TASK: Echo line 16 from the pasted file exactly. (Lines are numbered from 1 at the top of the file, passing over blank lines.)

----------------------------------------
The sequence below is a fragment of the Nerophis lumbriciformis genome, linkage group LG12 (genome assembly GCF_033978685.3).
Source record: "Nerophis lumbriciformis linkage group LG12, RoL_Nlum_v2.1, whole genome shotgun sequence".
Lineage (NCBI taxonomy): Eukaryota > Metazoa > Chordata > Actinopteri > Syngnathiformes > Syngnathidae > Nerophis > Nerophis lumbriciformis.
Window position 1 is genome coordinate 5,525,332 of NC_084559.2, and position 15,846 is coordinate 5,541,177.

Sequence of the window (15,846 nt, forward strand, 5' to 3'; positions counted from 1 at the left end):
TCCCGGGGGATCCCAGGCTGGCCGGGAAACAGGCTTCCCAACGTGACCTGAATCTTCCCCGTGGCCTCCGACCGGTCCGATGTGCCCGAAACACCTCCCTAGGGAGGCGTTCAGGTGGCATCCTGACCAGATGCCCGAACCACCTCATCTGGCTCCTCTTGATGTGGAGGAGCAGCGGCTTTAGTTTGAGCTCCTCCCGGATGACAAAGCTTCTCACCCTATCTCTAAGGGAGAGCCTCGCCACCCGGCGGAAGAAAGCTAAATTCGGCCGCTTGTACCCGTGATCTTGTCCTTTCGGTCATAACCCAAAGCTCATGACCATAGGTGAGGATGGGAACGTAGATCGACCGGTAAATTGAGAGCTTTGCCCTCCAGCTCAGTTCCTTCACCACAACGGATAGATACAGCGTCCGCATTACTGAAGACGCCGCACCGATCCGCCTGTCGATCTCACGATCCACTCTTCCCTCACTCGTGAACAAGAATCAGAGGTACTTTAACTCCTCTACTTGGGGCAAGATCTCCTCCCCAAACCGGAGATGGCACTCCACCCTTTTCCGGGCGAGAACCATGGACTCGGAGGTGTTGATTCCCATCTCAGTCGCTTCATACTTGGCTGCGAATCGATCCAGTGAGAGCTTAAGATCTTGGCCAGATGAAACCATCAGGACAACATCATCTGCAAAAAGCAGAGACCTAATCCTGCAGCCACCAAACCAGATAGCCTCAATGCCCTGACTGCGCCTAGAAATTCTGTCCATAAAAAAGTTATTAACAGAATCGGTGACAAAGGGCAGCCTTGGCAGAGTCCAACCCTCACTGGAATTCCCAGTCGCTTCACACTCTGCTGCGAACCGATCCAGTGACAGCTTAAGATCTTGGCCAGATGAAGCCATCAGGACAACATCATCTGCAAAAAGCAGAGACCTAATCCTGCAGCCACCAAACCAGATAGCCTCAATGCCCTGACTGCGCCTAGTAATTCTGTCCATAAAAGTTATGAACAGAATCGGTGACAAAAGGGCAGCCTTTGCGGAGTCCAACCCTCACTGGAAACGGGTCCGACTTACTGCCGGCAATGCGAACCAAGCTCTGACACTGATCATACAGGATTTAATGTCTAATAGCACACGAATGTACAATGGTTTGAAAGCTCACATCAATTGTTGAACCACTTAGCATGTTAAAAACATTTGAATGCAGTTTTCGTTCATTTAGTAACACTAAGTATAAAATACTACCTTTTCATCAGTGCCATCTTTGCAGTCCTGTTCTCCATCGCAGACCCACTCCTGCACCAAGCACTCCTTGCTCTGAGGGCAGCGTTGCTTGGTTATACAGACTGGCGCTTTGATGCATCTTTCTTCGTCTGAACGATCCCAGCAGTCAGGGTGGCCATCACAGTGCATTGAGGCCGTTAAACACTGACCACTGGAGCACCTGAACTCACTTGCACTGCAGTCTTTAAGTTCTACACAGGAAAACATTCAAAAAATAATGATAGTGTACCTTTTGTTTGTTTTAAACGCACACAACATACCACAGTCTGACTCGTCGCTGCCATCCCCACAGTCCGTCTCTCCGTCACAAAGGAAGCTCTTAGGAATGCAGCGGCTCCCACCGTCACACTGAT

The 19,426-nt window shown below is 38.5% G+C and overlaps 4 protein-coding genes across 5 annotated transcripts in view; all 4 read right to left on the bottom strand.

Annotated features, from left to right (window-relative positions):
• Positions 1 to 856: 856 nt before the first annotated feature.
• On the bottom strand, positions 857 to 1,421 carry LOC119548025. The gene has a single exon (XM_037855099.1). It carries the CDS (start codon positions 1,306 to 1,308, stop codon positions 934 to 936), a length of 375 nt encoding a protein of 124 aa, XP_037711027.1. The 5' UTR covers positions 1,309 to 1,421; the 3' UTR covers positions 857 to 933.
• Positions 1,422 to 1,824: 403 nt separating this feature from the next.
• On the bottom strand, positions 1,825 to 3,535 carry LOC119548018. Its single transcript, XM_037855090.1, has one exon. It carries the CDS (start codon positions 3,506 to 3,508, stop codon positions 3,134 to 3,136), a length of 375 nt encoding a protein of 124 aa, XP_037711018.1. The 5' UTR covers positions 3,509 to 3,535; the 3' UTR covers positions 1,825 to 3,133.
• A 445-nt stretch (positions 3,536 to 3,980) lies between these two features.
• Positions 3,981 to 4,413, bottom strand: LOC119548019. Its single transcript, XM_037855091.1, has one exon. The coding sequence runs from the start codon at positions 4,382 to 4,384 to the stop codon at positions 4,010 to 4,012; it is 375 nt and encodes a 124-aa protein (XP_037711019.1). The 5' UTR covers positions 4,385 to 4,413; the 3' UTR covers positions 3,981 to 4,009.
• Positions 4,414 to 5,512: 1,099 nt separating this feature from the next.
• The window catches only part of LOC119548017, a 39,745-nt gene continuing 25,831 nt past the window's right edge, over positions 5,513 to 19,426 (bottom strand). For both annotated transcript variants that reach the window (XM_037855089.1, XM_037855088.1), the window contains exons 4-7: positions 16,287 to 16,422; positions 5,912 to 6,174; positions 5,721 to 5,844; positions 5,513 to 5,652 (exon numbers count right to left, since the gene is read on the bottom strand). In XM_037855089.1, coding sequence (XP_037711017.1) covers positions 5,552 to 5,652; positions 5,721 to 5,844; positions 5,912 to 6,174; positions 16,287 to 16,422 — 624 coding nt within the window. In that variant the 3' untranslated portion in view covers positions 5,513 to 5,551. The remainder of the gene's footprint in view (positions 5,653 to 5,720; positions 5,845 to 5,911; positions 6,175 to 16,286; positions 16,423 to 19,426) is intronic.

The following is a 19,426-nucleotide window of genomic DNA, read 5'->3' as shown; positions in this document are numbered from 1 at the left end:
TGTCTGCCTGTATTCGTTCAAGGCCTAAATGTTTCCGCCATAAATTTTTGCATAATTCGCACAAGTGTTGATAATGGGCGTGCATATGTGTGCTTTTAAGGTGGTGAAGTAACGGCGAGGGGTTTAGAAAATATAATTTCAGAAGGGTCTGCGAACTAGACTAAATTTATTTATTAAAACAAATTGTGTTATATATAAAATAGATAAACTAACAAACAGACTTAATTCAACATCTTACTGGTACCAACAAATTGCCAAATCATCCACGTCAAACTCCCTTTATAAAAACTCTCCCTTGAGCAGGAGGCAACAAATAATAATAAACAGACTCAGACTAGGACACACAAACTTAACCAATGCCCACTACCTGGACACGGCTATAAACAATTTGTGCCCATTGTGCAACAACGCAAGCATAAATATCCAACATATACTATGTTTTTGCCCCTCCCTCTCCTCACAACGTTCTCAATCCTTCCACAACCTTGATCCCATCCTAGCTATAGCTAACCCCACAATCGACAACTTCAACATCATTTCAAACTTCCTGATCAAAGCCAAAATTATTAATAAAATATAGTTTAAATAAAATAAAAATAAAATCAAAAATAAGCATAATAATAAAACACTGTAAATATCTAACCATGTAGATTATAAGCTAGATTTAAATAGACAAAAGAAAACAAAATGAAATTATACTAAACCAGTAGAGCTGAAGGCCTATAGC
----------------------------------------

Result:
• The window catches only part of LOC119548017, a 39,745-nt gene continuing 25,831 nt past the window's right edge, over positions 5,513 to 19,426 (bottom strand). For both annotated transcript variants that reach the window (XM_037855089.1, XM_037855088.1), the window contains exons 4-7: positions 16,287 to 16,422; positions 5,912 to 6,174; positions 5,721 to 5,844; positions 5,513 to 5,652 (exon numbers count right to left, since the gene is read on the bottom strand). In XM_037855089.1, coding sequence (XP_037711017.1) covers positions 5,552 to 5,652; positions 5,721 to 5,844; positions 5,912 to 6,174; positions 16,287 to 16,422 — 624 coding nt within the window. In that variant the 3' untranslated portion in view covers positions 5,513 to 5,551. The remainder of the gene's footprint in view (positions 5,653 to 5,720; positions 5,845 to 5,911; positions 6,175 to 16,286; positions 16,423 to 19,426) is intronic.